An Unnecessary Invitation! - Reflections on John 6:51-58

by Dr. Alyce M. McKenzie on Tuesday, August 10, 2021

An Unnecessary Invitation!

Pentecost XII, August 15, 2021

Lectionary Reflections on John 6:51-58

As a child in Sunday school I sang the song "Into My Heart"

Into my heart, into my heart.
Come into my heart, Lord Jesus.
Come in today, come in to stay
Come into my heart, Lord Jesus.

Our passage this week promises that Jesus will abide in those who "eat his flesh and drink his blood" (Jn. 6:56). So inviting him in is an excellent first step. It's a good lesson for children to sing and remember.

The verb here translated abide (meno) occurs 40 times in John and 29 times in the Johannine letters. It means to remain, stay, abide, live, dwell, last, endure, continue. The noun mone means a dwelling place, room or home. (Out of 120 occurrences of the verb meno in the New Testament, 69 come from the Johannine tradition.) John's Gospel emphasizes that we are to invite Jesus to live in or abide in us.

Jesus is one in whom God dwells.

Do you not believe that I am in the Father and the Father is in me? The words that I say to you I do not speak on my own; but the Father who dwells in me does his works (Jn. 14:10).

Jesus is one who dwells in God.

As the Father has loved me, so I have loved you; abide in my love. If you keep my commandments, you will abide in my love, just as I have kept my Father's commandments and abide in his love (Jn. 15:9-10).

We are to invite him "into our hearts," to live in us. (6:56; 14:17, 23)

But John goes even further. As Jesus abides in God, so we already "abide in Jesus." We live in Jesus' heart.

As Paul tells the Athenians in Acts 17:27-28, "God is not far from each of us. For 'In him we live and move and have our being.' "

When Jesus turned and saw them following, he said to them, "What are you looking for?" They said to him, "Rabbi, where are you staying?" He said to them, "Come and see." They came and saw where he was staying, and they remained with him that day (Jn. 1:38-39).

In my Father's house there are many dwelling places. If it were not so, would I have told you that I go to prepare a place for you? (Jn. 14:2).

We are used to thinking about Jesus living in us and inviting him into our hearts. We are not so accustomed to meditating on the reality that we already live in Jesus' heart in Jesus’ house.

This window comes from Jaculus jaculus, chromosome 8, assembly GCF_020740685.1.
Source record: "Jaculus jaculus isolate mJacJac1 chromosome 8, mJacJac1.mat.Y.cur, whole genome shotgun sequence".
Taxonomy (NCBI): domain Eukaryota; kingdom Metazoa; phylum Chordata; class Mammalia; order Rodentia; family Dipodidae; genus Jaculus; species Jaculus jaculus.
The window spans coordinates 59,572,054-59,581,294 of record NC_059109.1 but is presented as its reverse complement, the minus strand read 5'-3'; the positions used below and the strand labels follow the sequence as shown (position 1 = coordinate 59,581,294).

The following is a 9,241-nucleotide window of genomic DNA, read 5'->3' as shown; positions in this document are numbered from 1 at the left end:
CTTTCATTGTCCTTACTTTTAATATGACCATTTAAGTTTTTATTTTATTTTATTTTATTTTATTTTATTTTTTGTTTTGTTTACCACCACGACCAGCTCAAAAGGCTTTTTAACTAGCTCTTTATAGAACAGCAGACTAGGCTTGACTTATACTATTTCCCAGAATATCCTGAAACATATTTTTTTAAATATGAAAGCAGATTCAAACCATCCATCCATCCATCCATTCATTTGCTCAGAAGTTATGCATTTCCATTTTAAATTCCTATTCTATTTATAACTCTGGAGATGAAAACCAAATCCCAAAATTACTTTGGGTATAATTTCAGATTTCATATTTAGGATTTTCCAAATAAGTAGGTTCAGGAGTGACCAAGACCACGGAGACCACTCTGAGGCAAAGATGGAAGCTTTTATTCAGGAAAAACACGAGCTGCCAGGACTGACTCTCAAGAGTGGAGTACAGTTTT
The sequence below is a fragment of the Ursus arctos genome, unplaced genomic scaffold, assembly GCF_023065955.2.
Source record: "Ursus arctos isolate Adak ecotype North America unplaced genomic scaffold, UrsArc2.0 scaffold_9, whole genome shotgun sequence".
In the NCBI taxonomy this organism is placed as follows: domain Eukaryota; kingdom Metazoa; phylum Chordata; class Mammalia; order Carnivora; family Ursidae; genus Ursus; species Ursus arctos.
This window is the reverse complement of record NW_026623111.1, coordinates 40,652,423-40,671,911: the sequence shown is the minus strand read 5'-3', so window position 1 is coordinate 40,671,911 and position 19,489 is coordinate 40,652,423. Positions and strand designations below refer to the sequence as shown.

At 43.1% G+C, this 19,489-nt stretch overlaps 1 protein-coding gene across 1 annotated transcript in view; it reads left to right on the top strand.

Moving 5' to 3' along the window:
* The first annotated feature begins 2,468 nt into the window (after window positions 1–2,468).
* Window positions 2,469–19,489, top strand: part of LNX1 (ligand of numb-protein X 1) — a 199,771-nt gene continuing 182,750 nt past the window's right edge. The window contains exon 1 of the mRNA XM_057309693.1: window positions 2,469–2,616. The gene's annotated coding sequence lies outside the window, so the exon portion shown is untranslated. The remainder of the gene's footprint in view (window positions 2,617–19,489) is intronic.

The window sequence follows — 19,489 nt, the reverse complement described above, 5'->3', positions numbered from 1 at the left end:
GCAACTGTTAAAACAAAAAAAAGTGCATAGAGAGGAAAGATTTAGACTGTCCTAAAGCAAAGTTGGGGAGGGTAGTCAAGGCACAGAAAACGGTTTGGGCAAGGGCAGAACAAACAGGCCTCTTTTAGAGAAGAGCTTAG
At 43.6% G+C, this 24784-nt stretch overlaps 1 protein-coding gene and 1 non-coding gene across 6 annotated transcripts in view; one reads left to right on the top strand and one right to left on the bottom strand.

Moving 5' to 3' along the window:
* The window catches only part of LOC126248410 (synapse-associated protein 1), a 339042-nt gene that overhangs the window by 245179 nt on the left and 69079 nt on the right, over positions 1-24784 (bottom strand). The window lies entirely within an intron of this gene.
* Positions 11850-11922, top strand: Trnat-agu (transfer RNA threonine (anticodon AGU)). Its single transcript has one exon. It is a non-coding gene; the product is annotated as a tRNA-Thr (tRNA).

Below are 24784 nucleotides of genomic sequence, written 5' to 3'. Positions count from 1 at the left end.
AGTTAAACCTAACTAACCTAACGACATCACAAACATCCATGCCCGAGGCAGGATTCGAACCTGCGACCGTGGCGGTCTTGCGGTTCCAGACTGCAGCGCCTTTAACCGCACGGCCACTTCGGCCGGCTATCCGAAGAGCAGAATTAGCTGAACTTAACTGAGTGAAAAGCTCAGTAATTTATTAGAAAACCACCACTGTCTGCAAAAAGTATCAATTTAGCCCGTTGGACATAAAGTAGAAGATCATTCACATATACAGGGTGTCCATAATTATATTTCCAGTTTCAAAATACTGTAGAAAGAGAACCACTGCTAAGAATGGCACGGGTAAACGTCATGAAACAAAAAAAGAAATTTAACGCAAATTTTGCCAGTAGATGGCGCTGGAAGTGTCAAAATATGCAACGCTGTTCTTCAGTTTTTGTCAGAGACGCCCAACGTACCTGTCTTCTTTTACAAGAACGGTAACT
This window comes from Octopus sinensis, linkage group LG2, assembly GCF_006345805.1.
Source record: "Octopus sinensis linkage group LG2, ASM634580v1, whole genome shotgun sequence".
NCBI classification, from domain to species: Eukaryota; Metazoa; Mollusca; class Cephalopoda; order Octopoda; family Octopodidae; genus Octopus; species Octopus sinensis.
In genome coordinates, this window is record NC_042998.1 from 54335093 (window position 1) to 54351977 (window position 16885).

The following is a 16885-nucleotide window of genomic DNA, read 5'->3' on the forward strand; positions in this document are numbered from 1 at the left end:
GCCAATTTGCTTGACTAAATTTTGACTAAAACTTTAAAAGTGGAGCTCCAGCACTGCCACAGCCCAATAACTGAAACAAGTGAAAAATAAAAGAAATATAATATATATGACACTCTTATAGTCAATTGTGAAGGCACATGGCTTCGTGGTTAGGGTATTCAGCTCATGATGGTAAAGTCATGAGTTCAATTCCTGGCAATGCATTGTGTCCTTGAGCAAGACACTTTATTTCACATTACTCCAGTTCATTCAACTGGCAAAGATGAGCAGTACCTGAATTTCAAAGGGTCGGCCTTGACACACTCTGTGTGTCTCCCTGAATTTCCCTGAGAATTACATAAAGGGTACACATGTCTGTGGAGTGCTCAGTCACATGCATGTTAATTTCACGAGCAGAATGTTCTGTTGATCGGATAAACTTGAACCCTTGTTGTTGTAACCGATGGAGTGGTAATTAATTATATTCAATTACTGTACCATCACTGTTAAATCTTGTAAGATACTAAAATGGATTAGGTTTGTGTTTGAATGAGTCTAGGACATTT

This is both comforting and challenging. Comforting because we don't have to do everything. We are no longer people who walk in darkness, but people who have come into the light. (12:46) Challenging because, as branches of the vine, we are expected to bear fruit. (John 15:5,7)

Thomas Merton (1915-1968) was a Trappist monk, poet, author of 70 books, social activist, and student of comparative religion. He was instrumental in establishing dialogue between Christians and Buddhists. His influential autobiography, The Seven Storey Mountain is a modern Confessions of St. Augustine.

He once met the Dalai Lama, the spiritual leader of the Tibetan Buddhists. The Dalai Lama confronted Merton with this question: "What do your vows oblige you to do? Do they simply constitute an agreement to stick around for life in the monastery? Or do they imply a commitment to a life of progress up certain mystical stages?"

After a few moments, Merton replied, "I believe my vows can be interpreted as a commitment to a total inner transformation of one sort or another, a commitment to become a completely new man (sic). No matter where one attempts to do this, that remains the essential thing" (Fenhagen, 4-5).

The Sunday school song, "Into My Heart" isn’t just for children. Wherever and whoever we are, we need to invite Jesus into our hearts, his light to illumine our darkness. Maybe the purpose of the repeated invitation is to remind ourselves that our guest is already in the house and that we already live and move and have our being in Christ. In that sense, it is a wonderfully unnecessary invitation!

Sources Consulted
James C. Fenhagen, More Than Wanderers: Spiritual Disciplines for Christian Ministry (Seabury Press, 1978).


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